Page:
A hunter in Slovenia recently stumbled upon a creature sporting a single, unicorn-like antler at the top of its head. But could it really be the mythical creature of yore?
It may look like something right out of a fantasy book, but it's very real: It's the remains of a roe deer that was recently shot in Slovenia.
The deformity was likely caused by an injury early in the antlers' development. These sorts of injuries are actually quite common, resulting in strangely-shaped racks. But this particular abnormality is so unusual that the scientist who verified its authenticity, Boštjan Pokorny, said he'd never seen anything like it.
Reporting for National Geographic, Jason Bittel explains:
In many deer species, longer periods of sunlight trigger a release of testosterone in the male deer's body, which in turn spurs antler growth. From spring to fall, the antlers are composed of soft, living tissue, mostly blood and nerves, and are covered by a fuzzy layer of skin often referred to as velvet.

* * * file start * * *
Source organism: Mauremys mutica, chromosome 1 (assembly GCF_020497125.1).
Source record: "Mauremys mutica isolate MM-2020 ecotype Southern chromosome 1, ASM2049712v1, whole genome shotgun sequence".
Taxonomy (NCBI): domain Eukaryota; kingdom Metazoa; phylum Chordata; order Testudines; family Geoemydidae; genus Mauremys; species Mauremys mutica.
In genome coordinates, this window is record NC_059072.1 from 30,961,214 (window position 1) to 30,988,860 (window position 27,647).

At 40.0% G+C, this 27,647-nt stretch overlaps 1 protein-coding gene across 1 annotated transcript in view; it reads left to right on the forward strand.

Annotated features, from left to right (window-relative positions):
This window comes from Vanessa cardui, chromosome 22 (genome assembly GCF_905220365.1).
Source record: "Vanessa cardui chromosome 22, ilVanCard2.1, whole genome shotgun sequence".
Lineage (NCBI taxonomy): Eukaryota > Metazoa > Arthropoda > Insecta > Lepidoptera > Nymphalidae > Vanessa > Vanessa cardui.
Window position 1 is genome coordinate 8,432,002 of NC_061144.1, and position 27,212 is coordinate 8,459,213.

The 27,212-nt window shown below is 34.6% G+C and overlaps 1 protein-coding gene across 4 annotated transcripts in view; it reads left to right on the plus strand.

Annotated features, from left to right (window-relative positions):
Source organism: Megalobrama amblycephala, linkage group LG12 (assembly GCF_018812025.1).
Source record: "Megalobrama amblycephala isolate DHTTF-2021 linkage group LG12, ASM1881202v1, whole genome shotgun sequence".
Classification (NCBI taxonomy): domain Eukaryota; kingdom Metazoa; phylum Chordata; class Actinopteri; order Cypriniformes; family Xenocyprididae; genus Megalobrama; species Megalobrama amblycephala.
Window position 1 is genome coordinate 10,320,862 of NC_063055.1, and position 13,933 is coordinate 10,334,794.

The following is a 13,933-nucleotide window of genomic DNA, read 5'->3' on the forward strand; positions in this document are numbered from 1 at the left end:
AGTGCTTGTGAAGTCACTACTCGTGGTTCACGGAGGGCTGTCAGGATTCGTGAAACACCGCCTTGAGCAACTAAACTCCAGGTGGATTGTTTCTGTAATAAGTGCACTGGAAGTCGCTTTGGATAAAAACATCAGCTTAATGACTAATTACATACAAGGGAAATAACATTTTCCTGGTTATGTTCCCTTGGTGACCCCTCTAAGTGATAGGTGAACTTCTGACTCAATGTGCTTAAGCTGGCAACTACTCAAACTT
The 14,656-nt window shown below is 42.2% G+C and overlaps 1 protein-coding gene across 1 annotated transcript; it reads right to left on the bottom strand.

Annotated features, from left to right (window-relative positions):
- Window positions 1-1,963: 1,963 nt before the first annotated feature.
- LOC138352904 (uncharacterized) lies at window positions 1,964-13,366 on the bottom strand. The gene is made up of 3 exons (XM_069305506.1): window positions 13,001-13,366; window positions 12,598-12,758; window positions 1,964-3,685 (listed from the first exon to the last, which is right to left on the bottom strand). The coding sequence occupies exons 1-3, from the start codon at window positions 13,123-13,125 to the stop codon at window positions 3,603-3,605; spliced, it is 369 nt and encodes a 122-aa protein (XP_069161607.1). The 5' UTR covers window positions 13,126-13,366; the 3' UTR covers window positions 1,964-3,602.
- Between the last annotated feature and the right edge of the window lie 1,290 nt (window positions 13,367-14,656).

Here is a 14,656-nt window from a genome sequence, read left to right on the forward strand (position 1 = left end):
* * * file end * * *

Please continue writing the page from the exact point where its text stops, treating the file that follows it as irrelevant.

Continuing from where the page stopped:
At this point, antlers are extremely sensitive and prone to injury, such as the one the unicorn deer might have suffered.
"If they get hit by a car or get kicked by another deer, well, that can cause abnormal growth for the rest of the year," said Adams.
As daylight and testosterone levels ebb in the fall, antlers mineralize and turn to bone.
When the seasonal cycle is complete, usually in winter, the deer's body begins to reabsorb some of the nutrients at the base of the antler. This weakens the area and allows for the antlers to pop off without injuring the animal.
That's how it works for most deer species—the roe deer actually grows its antlers through the winter and spring and then casts them off in the autumn.
The single antler doesn't appear to have affected the deer's ability to thrive. It was quite old at the time of its death and its weight was above average. And in fact, the hunter who shot the deer chose it because of its advanced age and because of the single antler — he thought the deer had lost its second antler.
Read the entire article at NatGeo.